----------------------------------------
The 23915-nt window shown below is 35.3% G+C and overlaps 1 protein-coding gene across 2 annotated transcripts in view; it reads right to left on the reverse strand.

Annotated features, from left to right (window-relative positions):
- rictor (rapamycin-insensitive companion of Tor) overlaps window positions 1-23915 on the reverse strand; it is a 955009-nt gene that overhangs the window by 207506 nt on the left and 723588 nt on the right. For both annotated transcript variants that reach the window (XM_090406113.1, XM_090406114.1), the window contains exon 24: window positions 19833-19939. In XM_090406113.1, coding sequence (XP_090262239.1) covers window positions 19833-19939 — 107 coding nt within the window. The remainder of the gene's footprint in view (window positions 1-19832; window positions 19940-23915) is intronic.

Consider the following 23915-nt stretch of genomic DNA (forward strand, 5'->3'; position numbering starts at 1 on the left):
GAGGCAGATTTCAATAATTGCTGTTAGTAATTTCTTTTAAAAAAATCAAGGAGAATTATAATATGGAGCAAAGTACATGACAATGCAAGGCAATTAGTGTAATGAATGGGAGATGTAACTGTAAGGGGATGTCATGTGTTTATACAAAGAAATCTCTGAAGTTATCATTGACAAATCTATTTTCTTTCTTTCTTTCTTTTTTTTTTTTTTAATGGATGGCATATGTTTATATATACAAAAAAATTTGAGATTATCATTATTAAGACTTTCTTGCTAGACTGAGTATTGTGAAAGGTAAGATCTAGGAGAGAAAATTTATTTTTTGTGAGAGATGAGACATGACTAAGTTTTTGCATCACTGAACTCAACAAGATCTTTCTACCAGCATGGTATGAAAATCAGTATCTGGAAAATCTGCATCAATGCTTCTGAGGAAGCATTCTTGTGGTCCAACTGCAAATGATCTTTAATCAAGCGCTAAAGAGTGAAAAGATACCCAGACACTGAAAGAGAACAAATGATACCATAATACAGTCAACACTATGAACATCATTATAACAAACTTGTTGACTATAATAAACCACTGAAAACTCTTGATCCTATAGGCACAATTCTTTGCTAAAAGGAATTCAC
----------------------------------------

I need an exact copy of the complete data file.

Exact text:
The 23915-nt window shown below is 35.3% G+C and overlaps 1 protein-coding gene across 2 annotated transcripts in view; it reads right to left on the reverse strand.

Annotated features, from left to right (window-relative positions):
- rictor (rapamycin-insensitive companion of Tor) overlaps window positions 1-23915 on the reverse strand; it is a 955009-nt gene that overhangs the window by 207506 nt on the left and 723588 nt on the right. For both annotated transcript variants that reach the window (XM_090406113.1, XM_090406114.1), the window contains exon 24: window positions 19833-19939. In XM_090406113.1, coding sequence (XP_090262239.1) covers window positions 19833-19939 — 107 coding nt within the window. The remainder of the gene's footprint in view (window positions 1-19832; window positions 19940-23915) is intronic.

Consider the following 23915-nt stretch of genomic DNA (forward strand, 5'->3'; position numbering starts at 1 on the left):
GAGGCAGATTTCAATAATTGCTGTTAGTAATTTCTTTTAAAAAAATCAAGGAGAATTATAATATGGAGCAAAGTACATGACAATGCAAGGCAATTAGTGTAATGAATGGGAGATGTAACTGTAAGGGGATGTCATGTGTTTATACAAAGAAATCTCTGAAGTTATCATTGACAAATCTATTTTCTTTCTTTCTTTCTTTTTTTTTTTTTTAATGGATGGCATATGTTTATATATACAAAAAAATTTGAGATTATCATTATTAAGACTTTCTTGCTAGACTGAGTATTGTGAAAGGTAAGATCTAGGAGAGAAAATTTATTTTTTGTGAGAGATGAGACATGACTAAGTTTTTGCATCACTGAACTCAACAAGATCTTTCTACCAGCATGGTATGAAAATCAGTATCTGGAAAATCTGCATCAATGCTTCTGAGGAAGCATTCTTGTGGTCCAACTGCAAATGATCTTTAATCAAGCGCTAAAGAGTGAAAAGATACCCAGACACTGAAAGAGAACAAATGATACCATAATACAGTCAACACTATGAACATCATTATAACAAACTTGTTGACTATAATAAACCACTGAAAACTCTTGATCCTATAGGCACAATTCTTTGCTAAAAGGAATTCAC